It’s generally understood that people are different: we have different strengths, different values, and different ways of working. Those differences make us unique and bring diversity to teams and groups. Yet those differences can also be the source of conflict. Having self-awareness makes it easier to work through those conflicts, and I’ve found it reassuring to learn about myself alongside my colleagues.
As a consultant, I’m frequently walking into new organizations to work with others in a helpful, productive manner. I like to study and analyze a problem before solving it. Someone else may want to jump in and take action before I feel comfortable with a solution, and that can create conflict between us. The faster they want to go or more they try to “sell” me on their idea, the more I’ll want to slow down to think through options. My ability to recognize this pattern came from learning about DISC behaviors and my own behavior profile.
At Improving, we offer a number of internal classes to help our employees learn more about themselves as part of our ImprovingU program. DISC is one tool that we use, and a short component of it is included in our consultant profiles. It’s a relatively simple model that has strengthened our interactions with our colleagues and clients; sharing a glimpse into our DISC profile also enables our clients to know more about what to expect in terms of behavior and communication from one of our consultants. Recognizing our own preferences is helpful, and having a language to talk to others about ourselves is doubly so.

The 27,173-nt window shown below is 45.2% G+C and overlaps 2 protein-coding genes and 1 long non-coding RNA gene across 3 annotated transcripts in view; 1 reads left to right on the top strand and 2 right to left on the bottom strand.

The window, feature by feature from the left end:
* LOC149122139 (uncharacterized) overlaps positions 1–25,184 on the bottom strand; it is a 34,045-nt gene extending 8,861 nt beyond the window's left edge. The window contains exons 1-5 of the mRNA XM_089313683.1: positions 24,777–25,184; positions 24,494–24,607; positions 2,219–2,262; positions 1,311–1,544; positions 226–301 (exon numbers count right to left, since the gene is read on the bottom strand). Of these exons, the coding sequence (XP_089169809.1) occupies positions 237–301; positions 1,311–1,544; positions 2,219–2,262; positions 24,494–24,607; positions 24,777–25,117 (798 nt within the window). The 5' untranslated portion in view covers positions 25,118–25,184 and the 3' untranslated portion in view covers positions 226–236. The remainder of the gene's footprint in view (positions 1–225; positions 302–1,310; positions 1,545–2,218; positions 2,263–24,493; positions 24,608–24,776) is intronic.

Recently a colleague and I realized that our DISC profiles are nearly identical—we’re both very task-oriented and reflective. Recognizing that similarity explained why we find it so easy to talk for hours about challenges we’re facing and goals we’re striving towards. With that connection, we decided to compare our top 5 results from StrengthsFinders, and we discovered that we have two in common! And it’s the differences that have been most exciting to explore. I’ve gained more insight into how my strengths show up as a result of our conversations.
Trying to match someone else’s behaviors or communication style can be like trying to do the limbo and realizing that you’re not flexible enough to make it through—we can adapt to some degree with effort, but we may reach a limit. Rather than contort to one another, we can develop our self-awareness as leaders and talk about our styles. Doing so means we can collectively find ways to accommodate each other and accomplish great work together.